Edwards: Road-going DNA makes Gen3 attractive for manufacturers

The Monster Energy Mustang in Gen3 trim

Tickford Racing boss Tim Edwards says rules to will see Supercars retain their road-going DNA will make the championship more attractive for manufacturers under Gen3.

Supercars today revealed details surrounding the new regulations set that will require the doors, roof, bonnet, and windows of the race car to have the same key dimensions as the road cars they are based on.

“The whole, or part of the concept of Gen3, is to make it more attractive to other manufacturers,” Edwards told Speedcafe.com.

“So whilst it might initially be with Ford and GM, who knows who might join us in the future?

“But you’ve got to make it attractive to them and you’ve got to make it that you don’t have to change the profile of their car too much to lose the base DNA of the car.

“Some manufacturers more than others are quite protective of that. In all, that’s been taken into consideration with the Gen3.

“Two-door cars vary considerably in size and height and wheelbase and all those sort of things,” he added.

“So, it’s to make it easier for them to come in. Whether they do or don’t in future, at least we’ve got a platform that’s ready for them if they do want to come and join the championship.”

Supercars has also signalled plans to develop a category-branded engine that manufacturers would be able to use rather than developing their own.

Easily adapting hybrid technology to the chassis is also key in the design of Gen3 for longevity.

“To be honest, a lot of that’s having ourselves ready,” Edwards said.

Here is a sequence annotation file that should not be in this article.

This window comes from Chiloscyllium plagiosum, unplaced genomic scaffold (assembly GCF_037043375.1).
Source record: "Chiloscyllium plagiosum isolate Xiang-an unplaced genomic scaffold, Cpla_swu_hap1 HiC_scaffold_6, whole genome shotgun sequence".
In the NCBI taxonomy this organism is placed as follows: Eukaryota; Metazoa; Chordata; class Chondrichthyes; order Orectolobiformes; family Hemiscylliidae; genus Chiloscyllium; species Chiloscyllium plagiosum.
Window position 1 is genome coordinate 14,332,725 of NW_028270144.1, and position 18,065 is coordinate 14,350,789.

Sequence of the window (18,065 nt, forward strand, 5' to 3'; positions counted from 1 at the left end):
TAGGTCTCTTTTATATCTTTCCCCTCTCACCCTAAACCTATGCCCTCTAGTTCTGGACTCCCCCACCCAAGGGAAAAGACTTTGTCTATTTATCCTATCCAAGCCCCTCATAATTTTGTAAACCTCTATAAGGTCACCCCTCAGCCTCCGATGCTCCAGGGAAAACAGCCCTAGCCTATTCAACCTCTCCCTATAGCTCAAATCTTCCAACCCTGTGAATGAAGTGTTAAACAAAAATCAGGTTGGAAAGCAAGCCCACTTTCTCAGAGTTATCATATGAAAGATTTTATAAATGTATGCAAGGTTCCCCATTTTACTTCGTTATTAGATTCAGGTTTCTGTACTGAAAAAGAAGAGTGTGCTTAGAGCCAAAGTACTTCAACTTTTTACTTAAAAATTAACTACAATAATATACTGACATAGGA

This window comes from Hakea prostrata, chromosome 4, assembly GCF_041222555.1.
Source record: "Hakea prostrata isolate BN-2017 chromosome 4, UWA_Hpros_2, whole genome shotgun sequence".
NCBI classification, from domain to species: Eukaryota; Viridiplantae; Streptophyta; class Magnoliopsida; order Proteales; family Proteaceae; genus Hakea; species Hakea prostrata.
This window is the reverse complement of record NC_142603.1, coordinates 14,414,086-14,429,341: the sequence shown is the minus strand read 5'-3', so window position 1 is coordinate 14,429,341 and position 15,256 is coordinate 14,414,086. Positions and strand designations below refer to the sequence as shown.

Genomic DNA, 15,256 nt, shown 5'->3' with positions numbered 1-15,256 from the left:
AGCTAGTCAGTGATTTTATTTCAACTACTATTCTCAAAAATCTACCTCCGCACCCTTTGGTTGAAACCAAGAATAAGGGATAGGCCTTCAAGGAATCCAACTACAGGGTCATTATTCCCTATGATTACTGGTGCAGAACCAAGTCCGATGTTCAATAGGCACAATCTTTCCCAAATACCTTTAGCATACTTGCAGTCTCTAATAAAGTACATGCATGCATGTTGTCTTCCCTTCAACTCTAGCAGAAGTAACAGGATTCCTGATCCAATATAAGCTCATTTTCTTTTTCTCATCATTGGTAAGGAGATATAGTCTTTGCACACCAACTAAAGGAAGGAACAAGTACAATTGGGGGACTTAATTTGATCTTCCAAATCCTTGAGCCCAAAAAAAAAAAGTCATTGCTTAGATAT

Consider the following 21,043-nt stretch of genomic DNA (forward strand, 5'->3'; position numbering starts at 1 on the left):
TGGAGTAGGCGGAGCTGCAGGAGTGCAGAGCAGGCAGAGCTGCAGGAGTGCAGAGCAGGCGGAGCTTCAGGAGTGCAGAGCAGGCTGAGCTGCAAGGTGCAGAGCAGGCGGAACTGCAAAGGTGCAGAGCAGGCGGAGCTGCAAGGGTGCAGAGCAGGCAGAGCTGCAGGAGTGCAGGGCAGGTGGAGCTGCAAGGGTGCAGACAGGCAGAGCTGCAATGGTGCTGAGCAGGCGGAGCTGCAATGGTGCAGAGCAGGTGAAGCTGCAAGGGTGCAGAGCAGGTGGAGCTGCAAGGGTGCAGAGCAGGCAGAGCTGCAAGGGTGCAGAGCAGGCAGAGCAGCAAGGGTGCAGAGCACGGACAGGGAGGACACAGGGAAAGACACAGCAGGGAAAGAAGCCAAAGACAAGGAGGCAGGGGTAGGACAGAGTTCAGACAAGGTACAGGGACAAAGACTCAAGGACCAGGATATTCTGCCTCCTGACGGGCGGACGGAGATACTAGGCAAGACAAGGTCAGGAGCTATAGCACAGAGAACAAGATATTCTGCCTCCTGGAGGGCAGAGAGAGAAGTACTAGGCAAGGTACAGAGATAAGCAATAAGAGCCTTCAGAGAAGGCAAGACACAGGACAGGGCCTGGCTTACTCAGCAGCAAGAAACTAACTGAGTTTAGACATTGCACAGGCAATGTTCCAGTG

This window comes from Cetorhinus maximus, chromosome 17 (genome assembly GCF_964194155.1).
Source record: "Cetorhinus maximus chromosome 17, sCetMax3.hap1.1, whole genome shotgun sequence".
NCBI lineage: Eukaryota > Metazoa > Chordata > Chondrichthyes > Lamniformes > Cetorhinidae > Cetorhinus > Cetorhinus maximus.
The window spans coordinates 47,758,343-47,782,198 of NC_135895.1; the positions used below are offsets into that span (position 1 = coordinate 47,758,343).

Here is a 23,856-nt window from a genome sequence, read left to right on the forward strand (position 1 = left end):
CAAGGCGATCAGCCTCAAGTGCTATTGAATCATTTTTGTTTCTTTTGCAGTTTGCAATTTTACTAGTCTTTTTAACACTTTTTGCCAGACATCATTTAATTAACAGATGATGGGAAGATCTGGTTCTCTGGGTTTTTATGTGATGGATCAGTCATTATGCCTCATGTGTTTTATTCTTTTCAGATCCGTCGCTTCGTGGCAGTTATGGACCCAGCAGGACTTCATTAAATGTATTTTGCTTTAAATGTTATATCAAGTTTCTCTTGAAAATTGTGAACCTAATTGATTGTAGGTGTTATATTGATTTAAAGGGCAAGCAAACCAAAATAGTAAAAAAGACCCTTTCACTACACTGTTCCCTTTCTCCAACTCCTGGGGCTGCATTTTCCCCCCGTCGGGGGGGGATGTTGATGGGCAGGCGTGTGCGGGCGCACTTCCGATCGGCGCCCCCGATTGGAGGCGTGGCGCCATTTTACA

“Whether it is actually rolled out in 2022 is, I would have thought, probably unlikely. But we’re building a car that’s ready for it, so that when we do want to add those things it’s the whole platform, there’s space for it.

“You don’t want to find yourself in the position where in 18 months time you go ‘okay we want to put this battery there, oh we haven’t got room’.

“So this car, we certainly see this lasting for a considerable period of time. It’s trying to foresee the future as much as we can and put that into the design. It’s great.

“We’ve got to keep ourselves market-relevant but we’ve got to not lose sight of the fact that the theatre of these cars is the way they bounce over kerbs. It is the way they look, it is the way they sound, so the theatre of them is a very important part of what we do,” he added.

“We certainly don’t want to take away that raw Supercar, which is what they’re famous for. That’s what people like, enjoy watching us. It’s not going to buzz past down the straight not making any noise.”

Edwards says confirmation that the Chevrolet Camaro ZL1 will replace the Holden ZB Commodore is important for Ford teams and fans to have a rival model.

“From our own perspective, flying the Ford flag, we just didn’t want to go racing on our own so it’s great that we’ve got somebody to race against,” he said.

“It was no different to when Ford left the sport a few years ago and there was a bit of uncertainly on the blue side.

“The Holden fans were the first ones to come out and say they were just as upset as the Ford fans because they want someone to go up against as well.”

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